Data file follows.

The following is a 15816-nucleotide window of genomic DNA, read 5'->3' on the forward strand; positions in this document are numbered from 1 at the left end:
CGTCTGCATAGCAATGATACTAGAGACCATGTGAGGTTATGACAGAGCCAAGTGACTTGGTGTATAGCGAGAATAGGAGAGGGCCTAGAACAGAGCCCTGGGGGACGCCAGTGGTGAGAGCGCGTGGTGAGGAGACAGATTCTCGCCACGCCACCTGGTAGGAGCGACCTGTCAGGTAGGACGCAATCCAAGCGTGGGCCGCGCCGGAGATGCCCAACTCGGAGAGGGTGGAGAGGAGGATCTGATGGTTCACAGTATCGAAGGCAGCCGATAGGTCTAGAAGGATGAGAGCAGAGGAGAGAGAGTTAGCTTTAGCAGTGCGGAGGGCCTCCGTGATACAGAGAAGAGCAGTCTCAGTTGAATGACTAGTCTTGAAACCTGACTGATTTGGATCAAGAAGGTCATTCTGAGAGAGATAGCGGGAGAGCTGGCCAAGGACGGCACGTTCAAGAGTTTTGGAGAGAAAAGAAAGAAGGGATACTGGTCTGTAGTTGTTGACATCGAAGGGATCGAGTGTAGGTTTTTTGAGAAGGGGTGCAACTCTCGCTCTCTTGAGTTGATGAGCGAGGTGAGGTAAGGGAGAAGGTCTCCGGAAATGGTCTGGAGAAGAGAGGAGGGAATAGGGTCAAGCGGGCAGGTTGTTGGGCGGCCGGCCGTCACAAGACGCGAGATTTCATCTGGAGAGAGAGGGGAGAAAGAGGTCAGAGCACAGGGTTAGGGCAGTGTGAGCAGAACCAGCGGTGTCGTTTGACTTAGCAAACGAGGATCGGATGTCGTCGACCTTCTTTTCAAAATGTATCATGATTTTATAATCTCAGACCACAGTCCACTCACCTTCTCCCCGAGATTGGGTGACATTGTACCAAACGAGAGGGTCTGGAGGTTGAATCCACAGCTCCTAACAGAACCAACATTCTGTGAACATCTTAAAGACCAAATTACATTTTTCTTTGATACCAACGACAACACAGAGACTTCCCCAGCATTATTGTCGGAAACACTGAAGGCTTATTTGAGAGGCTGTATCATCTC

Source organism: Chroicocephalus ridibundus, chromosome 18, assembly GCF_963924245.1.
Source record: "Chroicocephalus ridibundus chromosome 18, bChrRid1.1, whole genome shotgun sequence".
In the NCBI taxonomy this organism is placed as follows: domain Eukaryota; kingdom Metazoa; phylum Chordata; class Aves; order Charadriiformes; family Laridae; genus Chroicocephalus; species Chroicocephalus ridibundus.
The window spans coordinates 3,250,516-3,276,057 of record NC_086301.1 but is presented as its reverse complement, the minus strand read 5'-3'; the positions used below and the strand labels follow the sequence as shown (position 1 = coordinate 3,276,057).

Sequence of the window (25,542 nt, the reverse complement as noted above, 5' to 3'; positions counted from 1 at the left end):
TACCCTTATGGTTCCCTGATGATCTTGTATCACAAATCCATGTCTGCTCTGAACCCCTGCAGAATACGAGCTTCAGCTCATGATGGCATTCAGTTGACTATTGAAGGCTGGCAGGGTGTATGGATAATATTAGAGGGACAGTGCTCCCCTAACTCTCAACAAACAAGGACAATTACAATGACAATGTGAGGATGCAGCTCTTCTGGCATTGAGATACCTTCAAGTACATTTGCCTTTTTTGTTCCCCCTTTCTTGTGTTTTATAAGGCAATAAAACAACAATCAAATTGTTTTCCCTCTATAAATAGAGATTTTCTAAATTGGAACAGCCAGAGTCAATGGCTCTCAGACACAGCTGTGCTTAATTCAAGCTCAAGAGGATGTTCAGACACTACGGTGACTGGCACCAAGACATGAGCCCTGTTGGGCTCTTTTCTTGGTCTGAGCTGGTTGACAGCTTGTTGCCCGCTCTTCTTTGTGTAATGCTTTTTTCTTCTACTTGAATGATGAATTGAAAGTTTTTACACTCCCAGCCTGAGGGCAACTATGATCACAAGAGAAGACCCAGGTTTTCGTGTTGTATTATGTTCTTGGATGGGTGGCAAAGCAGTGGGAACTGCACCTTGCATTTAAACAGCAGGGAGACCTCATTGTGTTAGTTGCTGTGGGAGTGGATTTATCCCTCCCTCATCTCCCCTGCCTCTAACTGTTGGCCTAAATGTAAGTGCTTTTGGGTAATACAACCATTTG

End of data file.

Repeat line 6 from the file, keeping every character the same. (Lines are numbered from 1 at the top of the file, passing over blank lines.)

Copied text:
The window spans coordinates 3,250,516-3,276,057 of record NC_086301.1 but is presented as its reverse complement, the minus strand read 5'-3'; the positions used below and the strand labels follow the sequence as shown (position 1 = coordinate 3,276,057).